3. Dead right,Keith. The proper way to measure sustainability is by a rightly scoped life-cycle based assessment which reveals the whole picture. It is very unlikely that artificial food manufacturer in massive factories (even if they are high tech souped-up laboratories) have a lower carbon or total footprint than field-raised stock. I have yet to see a footprint report from these promoters that addresses the correct scope – key elements are left out. One should always compare apples with apples, if you will. I hope the scientists working in our food industry are on to this. Happy New Year!

  4. Greg van Paassen says:

    Thanks, Keith.

    These “reports” (really, Peter Pan style wishes) can be discounted immediately on the basis of the claimed timetable alone. It is just silly to suggest that something can go from lab project to a globally significant part of a politically important industry in ten years, without the impetus of war. There are many steps along the way; each step is time-consuming; and the atttrition rate at each step is high.

    You’ve looked at some of the technical aspects of supply, Keith. There’s also the demand side.

    To replace an existing successful product, a new product must be significantly better to the end user in three ways. It must be more convenient to obtain and use; it must be meaningfully cheaper; and it must be better in other qualities that are important to the buyer. (Or its use must be enforced by regulation.) Exceptional products may make it with only two of the three, but I can’t think of any such.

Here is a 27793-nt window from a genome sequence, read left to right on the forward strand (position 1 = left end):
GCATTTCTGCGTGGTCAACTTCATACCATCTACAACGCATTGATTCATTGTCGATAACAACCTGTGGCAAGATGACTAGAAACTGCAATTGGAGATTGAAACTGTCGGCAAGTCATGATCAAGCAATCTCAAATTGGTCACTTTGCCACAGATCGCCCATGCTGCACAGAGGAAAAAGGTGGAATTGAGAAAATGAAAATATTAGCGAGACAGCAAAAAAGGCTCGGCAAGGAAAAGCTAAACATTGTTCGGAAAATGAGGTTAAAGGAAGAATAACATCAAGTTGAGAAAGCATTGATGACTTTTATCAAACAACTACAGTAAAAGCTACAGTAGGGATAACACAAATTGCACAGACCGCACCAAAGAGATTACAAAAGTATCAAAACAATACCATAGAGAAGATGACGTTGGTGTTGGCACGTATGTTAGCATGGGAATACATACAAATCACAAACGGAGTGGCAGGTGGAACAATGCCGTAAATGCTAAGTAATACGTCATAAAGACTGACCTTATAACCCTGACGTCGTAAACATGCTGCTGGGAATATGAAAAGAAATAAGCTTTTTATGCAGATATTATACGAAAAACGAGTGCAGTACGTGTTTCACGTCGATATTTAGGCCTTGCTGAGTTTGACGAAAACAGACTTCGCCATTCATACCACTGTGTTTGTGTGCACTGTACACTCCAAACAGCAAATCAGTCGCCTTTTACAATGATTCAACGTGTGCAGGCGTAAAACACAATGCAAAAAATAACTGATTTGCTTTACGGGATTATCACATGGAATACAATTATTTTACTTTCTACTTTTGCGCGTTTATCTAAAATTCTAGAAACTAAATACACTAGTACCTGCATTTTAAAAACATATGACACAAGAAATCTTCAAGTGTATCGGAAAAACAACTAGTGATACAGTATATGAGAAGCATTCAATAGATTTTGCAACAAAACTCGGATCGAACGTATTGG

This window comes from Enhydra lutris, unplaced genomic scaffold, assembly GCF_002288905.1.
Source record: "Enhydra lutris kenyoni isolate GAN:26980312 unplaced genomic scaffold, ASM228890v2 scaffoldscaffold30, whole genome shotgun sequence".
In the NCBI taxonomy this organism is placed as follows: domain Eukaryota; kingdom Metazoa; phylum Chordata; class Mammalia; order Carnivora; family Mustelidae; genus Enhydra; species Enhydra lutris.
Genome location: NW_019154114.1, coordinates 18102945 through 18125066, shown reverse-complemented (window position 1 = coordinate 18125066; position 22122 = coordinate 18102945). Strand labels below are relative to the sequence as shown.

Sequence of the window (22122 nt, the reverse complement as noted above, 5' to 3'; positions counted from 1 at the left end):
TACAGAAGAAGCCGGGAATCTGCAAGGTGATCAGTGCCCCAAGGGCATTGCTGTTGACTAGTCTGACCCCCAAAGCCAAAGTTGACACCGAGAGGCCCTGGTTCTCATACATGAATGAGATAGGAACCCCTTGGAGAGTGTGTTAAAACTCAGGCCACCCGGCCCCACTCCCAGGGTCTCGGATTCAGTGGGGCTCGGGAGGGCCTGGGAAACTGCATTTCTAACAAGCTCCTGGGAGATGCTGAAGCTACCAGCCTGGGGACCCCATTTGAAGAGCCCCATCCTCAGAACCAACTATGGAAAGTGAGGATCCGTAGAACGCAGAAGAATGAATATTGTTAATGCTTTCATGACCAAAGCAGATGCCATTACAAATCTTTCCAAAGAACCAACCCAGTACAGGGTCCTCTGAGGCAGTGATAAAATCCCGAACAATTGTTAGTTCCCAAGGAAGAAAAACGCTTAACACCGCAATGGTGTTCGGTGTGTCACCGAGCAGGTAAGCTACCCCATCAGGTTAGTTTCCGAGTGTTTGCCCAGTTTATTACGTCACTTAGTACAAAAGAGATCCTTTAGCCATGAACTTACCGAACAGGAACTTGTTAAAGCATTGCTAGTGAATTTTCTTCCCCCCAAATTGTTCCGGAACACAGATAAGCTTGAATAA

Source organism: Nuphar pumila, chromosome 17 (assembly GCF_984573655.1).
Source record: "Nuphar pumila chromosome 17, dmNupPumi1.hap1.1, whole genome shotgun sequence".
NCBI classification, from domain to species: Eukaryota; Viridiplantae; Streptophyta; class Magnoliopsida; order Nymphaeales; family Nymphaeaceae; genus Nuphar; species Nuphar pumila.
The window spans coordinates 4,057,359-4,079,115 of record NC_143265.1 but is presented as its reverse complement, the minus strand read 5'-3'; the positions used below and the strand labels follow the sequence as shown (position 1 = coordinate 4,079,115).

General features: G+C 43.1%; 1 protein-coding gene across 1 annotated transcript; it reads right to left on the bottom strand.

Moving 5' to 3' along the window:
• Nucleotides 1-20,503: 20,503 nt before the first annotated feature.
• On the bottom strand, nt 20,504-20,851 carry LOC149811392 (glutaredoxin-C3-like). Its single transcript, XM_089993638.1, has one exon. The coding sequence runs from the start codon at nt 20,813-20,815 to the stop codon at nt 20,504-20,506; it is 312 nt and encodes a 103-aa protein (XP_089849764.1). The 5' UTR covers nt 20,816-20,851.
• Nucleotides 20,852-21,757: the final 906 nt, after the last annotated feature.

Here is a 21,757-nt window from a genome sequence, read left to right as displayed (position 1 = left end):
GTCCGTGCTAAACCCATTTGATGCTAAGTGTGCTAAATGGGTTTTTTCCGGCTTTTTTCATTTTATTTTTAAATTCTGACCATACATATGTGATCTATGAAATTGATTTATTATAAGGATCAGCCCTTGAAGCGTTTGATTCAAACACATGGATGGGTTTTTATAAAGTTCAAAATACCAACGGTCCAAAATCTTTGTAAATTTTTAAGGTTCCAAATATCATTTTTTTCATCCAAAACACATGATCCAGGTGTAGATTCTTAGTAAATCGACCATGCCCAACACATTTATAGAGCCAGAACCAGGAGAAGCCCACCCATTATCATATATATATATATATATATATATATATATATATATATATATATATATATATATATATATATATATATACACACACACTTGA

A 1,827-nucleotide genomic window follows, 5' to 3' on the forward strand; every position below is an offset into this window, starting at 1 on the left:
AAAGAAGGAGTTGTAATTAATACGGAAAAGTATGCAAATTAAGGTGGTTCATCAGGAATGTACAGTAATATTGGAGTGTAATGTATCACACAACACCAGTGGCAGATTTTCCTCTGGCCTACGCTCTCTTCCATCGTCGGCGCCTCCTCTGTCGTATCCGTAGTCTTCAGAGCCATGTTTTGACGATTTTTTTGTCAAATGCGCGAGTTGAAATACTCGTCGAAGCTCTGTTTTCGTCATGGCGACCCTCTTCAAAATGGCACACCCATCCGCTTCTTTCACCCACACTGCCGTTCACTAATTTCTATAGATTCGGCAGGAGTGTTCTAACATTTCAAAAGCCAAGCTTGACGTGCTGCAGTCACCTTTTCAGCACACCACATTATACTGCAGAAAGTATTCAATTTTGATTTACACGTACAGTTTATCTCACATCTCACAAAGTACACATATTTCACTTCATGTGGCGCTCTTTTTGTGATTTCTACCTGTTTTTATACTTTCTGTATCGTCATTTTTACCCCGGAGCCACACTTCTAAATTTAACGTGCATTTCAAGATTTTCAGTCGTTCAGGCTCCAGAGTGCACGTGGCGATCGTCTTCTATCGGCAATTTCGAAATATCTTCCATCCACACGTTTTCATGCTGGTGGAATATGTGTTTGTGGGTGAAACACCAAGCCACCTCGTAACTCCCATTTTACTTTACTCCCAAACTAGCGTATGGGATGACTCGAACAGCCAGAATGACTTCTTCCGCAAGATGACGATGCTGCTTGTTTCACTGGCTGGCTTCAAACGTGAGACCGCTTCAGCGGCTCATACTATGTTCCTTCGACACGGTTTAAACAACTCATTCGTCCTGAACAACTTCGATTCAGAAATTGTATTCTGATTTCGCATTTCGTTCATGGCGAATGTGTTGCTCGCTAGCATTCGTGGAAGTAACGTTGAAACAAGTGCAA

Plant based quasi-meats may eventually have one and a half of these. Bacterial flour, maybe half of one (although I can’t say which one). Absent regulation, neither of them will be any more than another choice on the menu, and a minority one.

    Food production is a matter of national security for most nations, even those that have not experienced famine for well over a century. There’s a lot of legislation and regulation enshrining current methods of food production. Bacterial flour will have a very steep up-hill political battle to replace photosynthetic production, and few and lukewarm political allies.

    (Light-hearted aside: I blame the Disney Corporation for things such as these “reports”. For generations, Disney has been telling impressionable people (children) that if you wish for something hard enough, it will come true. That belief is doing material damage.)

  5. David Porter says:

    Thanks again Keith. To coin a phrase, the devil is in the disclaimers and this one is no different.

    It also amazes me that George Monbiot can get so excited about industrially grown food when he won’t contemplate industrially grown (his phrase) crops and animals. He won’t even accept the feeding of GMO maize/soymeal to animals let alone have it grown in his country. Has the whiff of hypocrisy to me!